Using machine learning to predict risk of developing life-threatening infections

Staphylococcus epidermidis is an ubiquitous colonizer of healthy human skin, but it is also a notorious source of serious nosocomial infections with indwelling devices and surgical procedures such as hip replacements.

It has not been known whether all members of the S. epidermidis population colonizing the skin asymptomatically are capable of causing such infections, or if some of them have a heightened tendency to do so when they enter either the bloodstream or a deep tissue.

FCAI scientists Johan Pensar and Jukka Corander from the Aalto-University and the University of Helsinki, joined a team of microbiologists and geneticists to unravel this mystery. By combining large-scale population genomics and in vitro measurements of immunologically relevant features of these bacteria, they were able to use machine learning to successfully predict the risk of developing a serious, and possibly life-threatening infection from the genomic features of a bacterial isolate.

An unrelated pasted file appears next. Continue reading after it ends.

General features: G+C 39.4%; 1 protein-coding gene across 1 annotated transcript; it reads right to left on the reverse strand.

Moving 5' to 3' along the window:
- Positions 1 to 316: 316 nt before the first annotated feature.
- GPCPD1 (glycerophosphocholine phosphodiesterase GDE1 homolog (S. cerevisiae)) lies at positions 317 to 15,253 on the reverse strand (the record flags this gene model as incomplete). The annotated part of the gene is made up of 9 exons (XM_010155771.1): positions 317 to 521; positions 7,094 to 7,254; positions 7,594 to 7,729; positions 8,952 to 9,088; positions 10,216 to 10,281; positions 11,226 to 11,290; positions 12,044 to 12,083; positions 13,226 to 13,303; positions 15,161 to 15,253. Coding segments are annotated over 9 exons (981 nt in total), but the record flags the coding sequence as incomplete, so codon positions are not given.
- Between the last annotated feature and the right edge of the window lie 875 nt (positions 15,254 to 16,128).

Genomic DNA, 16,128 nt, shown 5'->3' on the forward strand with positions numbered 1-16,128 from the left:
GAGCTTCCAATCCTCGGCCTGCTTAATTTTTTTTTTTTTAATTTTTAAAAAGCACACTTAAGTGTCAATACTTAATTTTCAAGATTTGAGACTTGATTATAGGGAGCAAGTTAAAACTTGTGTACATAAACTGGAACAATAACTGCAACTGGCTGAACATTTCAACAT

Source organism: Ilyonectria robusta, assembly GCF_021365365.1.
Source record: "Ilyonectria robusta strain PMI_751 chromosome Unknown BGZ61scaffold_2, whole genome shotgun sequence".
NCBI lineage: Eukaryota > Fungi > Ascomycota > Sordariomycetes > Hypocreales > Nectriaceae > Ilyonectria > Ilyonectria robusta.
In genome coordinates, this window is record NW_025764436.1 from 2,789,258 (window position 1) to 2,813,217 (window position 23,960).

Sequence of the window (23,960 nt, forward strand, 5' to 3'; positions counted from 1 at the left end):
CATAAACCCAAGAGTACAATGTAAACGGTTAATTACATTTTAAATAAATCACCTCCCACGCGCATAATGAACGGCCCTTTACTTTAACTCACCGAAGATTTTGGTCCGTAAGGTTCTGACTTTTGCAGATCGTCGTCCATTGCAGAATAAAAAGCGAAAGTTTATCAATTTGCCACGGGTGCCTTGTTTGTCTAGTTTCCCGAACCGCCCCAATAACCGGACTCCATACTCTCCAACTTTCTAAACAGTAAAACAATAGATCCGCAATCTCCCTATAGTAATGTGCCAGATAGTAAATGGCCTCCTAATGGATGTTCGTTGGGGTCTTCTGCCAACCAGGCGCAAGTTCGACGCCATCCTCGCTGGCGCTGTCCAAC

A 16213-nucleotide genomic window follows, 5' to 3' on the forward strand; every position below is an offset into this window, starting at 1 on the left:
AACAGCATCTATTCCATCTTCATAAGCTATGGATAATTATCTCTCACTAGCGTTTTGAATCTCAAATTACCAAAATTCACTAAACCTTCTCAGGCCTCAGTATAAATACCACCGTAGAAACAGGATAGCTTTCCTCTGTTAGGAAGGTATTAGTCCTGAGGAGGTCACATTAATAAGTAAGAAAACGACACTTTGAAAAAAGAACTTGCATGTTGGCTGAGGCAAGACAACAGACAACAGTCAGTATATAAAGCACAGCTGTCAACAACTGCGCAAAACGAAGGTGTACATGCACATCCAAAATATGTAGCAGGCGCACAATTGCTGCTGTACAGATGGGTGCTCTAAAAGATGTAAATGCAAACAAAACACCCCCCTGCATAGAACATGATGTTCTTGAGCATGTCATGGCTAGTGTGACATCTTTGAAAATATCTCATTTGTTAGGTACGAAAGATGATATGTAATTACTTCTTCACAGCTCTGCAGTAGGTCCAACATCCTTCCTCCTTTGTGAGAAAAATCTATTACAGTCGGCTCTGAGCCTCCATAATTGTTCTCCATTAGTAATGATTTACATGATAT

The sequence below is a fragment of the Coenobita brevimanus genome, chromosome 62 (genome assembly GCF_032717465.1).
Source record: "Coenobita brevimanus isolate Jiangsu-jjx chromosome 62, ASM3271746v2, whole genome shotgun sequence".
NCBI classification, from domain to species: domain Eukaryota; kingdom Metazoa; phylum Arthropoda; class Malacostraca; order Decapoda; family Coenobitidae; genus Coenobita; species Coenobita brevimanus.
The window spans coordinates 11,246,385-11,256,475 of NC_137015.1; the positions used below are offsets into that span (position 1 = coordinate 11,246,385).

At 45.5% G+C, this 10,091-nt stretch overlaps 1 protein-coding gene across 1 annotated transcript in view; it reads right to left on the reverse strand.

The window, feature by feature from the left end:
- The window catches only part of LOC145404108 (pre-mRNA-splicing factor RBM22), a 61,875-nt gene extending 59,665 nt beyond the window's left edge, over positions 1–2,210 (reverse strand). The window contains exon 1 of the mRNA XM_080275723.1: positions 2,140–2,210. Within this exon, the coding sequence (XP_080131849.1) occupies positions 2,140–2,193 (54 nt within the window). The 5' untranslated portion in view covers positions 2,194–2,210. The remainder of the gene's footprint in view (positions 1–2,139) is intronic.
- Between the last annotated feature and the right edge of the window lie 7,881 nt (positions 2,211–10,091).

This opens the door for future technology where high-risk genotypes are identified proactively when a person is to undergo a surgical procedure, which has high potential to reduce the burden of nosocomial infections caused by S. epidermidis.

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